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Restoring Mitochondrial Content In Cells Can Help To Cure Lethal Cancer

by Coffee Table Science

Researchers at the Karolinska Institutet, Sweden, have found a connection between low mitochondrial content and resistance to medications for deadly kidney cancer. The cancer cells responded to the treatment when they increased the mitochondrial content. Their research increases the possibility of more cancer treatments.

       Image Credits: Genengnews

What is the role of mitochondria in cancer?

Mitochondria are cell organelles that use oxygen to generate energy for the cell. It also plays an important role in cancer. Many cancer cells can survive without mitochondria, but they cannot grow without forming new strands of DNA in which mitochondria play a major role. As mitochondria use most of the oxygen for energy production, it is still unknown how they adjust in a low-oxygen environment and are linked to resistance to kidney cancer drugs.

What happens when VHL is mutated?

von Hippel-Lindau (VHL) is a part of a cell’s oxygen detection system. It is a gene that protects healthy cells from becoming cancerous. VHL gene’s protein breaks down another protein called HIF (Hypoxia-Inducible Factor). When VHL is mutated, HIF accumulates, as a result, a condition arises where cells react as if there is no oxygen despite oxygen being available. This is known as VHL syndrome. The syndrome increases the risks of both malignant and benign tumours. Kidney cancer caused by the VHL syndrome has a poor prognosis, with a 12 percent five-year survival rate.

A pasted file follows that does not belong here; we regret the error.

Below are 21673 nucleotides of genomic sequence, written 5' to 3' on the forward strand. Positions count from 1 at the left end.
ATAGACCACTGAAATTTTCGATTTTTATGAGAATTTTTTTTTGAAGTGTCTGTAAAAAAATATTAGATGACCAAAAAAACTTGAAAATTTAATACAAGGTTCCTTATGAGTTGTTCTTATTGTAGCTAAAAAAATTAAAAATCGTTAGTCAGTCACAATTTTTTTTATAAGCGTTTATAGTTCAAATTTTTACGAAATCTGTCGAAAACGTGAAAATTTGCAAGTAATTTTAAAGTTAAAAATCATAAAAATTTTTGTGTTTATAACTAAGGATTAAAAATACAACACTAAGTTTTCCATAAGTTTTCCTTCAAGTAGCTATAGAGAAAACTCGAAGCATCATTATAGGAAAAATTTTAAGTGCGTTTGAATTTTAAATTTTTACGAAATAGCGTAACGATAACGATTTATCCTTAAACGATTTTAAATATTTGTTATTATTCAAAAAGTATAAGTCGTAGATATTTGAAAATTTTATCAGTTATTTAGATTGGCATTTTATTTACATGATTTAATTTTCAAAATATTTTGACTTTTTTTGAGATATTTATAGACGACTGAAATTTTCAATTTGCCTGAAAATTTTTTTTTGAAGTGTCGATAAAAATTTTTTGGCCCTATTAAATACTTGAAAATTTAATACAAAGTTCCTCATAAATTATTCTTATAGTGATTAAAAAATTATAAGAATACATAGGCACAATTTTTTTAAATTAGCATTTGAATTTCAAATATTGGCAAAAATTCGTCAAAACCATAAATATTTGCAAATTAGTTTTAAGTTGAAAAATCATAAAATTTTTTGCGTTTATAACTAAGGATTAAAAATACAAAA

Image Credits: Newscientist


How did researchers overcome drug resistance?

The research team studied the protein content of cancerous cells from patients with variants of VHL syndrome and compared this to another group of patients having VHL mutation called Chuvash. This mutation is involved in hypoxia-sensing disorders without any tumour development. Patients with Chuvash VHL mutation had normal mitochondrial content in their cells, while patients with VHL syndrome had few mitochondria.

Researchers used a mitochondrial protease (enzymes responsible for the breakdown of mitochondria) inhibitor called LONP1 to increase the mitochondrial content in VHL-related kidney cancer cells. This inhibitor makes them susceptible to the cancer drug sorafenib.

As the mitochondrial content increases, the cells that were resistant to the cancer drugs were now found to respond to it. The researchers used this treatment approach in mice and discovered that it reduced tumour growth.

“We hope that this new knowledge will pave the way for more specific LONP1 protease inhibitors to treat VHL-related clear cell kidney cancer,” said Shuijie Li, a postdoctoral researcher at the Department of Microbiology, Tumor and Cell Biology, Karolinska Institutet. “Our finding can be linked to all VHL syndromic cancers, such as the neuroendocrine tumours pheochromocytoma and paraganglioma, and not just kidney cancer.”

The detailed research has been published in the journal Nature Metabolism.

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